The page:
|A fishing vessel in Ha Tien water
The information was heard at a conference to review two-year implementation of the programme “Vietnam marine product companies commit to combating IUU fishing” held in Ho Chi Minh City on September 25.
Vice Chairwoman of the Vietnam Association of Seafood Exporters and Producers (VASEP) Nguyen Thi Thu Sac said despite concerted efforts of the Government, competent ministries and sectors as well as seafood enterprises, it is hard to identify the exact time when Vietnam regains the “green card”.
Vietnam got the “yellow card” on September 23, 2017 as the country failed to demonstrate sufficient progress in the battle against IUU fishing. Earlier, the Government and the Ministry of Agriculture and Rural Development carried out a wide range of measures to better control fishing and prevent illegal actions.
To date, 62 seafood companies across the country have committed to joining national efforts by purchasing seafood from fishing vessels which have enough exploitation licenses, certificates by fishing ports and fishing journey diary.
Sac said the installation of GPS and monitoring devices for fishing vessels is a tough mission due to their high costs and poor awareness of local fishermen.
She suggested that the communication work on IUU fishing should be enhanced among fishermen, and proper punishments should be handed out to any violators.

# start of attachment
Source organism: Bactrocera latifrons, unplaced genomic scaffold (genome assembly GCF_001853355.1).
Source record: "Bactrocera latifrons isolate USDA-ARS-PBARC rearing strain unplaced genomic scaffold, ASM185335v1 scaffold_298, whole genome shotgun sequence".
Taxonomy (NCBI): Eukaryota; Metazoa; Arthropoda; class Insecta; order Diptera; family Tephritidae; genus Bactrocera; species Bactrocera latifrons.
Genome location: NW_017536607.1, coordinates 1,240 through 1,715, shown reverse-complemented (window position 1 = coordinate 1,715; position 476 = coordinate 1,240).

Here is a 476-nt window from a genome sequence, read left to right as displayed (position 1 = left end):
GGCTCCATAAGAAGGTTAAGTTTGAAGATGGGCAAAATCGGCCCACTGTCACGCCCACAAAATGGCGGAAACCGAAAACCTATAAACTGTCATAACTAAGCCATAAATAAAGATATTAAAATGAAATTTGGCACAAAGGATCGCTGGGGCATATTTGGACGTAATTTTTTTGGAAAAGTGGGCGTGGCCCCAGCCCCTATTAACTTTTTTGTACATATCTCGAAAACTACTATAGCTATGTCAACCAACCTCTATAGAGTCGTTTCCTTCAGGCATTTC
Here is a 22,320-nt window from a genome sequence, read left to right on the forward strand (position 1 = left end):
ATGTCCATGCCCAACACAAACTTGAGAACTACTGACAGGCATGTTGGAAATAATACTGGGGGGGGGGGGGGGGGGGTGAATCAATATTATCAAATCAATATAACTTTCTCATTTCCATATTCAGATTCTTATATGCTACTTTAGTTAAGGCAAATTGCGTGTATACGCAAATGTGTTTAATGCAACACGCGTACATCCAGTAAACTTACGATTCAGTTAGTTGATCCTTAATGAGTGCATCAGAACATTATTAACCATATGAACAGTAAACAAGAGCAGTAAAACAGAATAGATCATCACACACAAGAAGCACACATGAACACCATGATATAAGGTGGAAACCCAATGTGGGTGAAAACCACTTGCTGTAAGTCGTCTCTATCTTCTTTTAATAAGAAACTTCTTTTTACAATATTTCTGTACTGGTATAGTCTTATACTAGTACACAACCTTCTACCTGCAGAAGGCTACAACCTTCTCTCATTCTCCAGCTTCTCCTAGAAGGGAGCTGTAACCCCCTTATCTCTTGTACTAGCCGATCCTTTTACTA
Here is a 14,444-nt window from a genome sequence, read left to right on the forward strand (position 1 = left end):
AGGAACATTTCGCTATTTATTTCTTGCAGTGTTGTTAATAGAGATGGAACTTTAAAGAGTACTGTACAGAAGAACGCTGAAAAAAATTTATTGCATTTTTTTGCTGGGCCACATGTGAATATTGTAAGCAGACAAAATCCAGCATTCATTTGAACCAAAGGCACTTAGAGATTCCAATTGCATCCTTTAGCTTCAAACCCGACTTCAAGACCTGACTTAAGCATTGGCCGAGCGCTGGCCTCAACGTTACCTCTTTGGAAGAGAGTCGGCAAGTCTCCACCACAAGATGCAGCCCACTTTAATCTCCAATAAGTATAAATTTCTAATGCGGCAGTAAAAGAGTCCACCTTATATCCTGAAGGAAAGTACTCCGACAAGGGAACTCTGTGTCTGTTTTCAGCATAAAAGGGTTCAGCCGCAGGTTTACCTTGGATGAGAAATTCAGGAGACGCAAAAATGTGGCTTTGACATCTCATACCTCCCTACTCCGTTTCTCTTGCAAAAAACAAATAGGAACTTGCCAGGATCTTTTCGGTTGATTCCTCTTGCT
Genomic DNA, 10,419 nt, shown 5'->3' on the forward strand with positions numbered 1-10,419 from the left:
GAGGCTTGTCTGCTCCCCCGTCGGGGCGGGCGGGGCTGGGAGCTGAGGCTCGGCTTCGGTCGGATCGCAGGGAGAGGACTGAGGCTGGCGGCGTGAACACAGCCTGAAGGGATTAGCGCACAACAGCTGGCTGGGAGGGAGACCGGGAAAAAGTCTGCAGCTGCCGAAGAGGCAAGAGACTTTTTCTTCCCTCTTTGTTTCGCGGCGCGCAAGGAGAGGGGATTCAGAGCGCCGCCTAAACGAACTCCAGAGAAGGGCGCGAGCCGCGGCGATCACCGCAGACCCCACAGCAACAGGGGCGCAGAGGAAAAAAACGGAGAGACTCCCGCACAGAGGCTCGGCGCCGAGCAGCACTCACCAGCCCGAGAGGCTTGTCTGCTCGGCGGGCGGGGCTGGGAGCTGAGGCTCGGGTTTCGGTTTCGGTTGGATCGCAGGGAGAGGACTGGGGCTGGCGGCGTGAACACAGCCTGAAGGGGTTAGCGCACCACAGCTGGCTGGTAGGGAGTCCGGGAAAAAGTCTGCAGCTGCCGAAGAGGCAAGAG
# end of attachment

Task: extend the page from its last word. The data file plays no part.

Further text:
Besides, related authorities should focus on improving oversight of fishing and upgrading national database on fishing vessels, fishing tools, fishing areas, ports, and fishing certificates.
According to VASEP Deputy Secretary General Nguyen Hoai Nam, seafood is among five key exports of Vietnam, with average export revenue of 7-8 billion USD per year in the past three years. The fishery sector not only creates jobs for nearly 5 million labourers but it also makes contributions to ensuring national security and defence.
The EU is the second largest importer of Vietnamese seafood, just behind the US, and accounts for 17 percent of the country’s seafood shipments. After the “yellow card” was imposed on Vietnam in 2017, the country’s seafood exports fell 6.5 percent to nearly 390 million USD in 2018 from 415 million USD in 2017, Nam said.
In the first eight months of 2019, shipments to the EU remain stagnant, standing at 251 million USD. The EU now drops to the 5th place in the list of Vietnamese top seafood importers.
Local businesses said the “yellow card” has created knock-on effects on exports as besides the EU, it results in a fall in shipments to the US and many other potential markets.
In fact, the “yellow card” has made EU customers to reduce or refuse to purchase Vietnamese seafood. Since the “yellow card” was announced, all of Vietnamese seafood containers have been kept at EU ports for origin examinations. Along with paying high costs for the containers at the ports, unlucky exporters may face another challenge – their products will be returned home.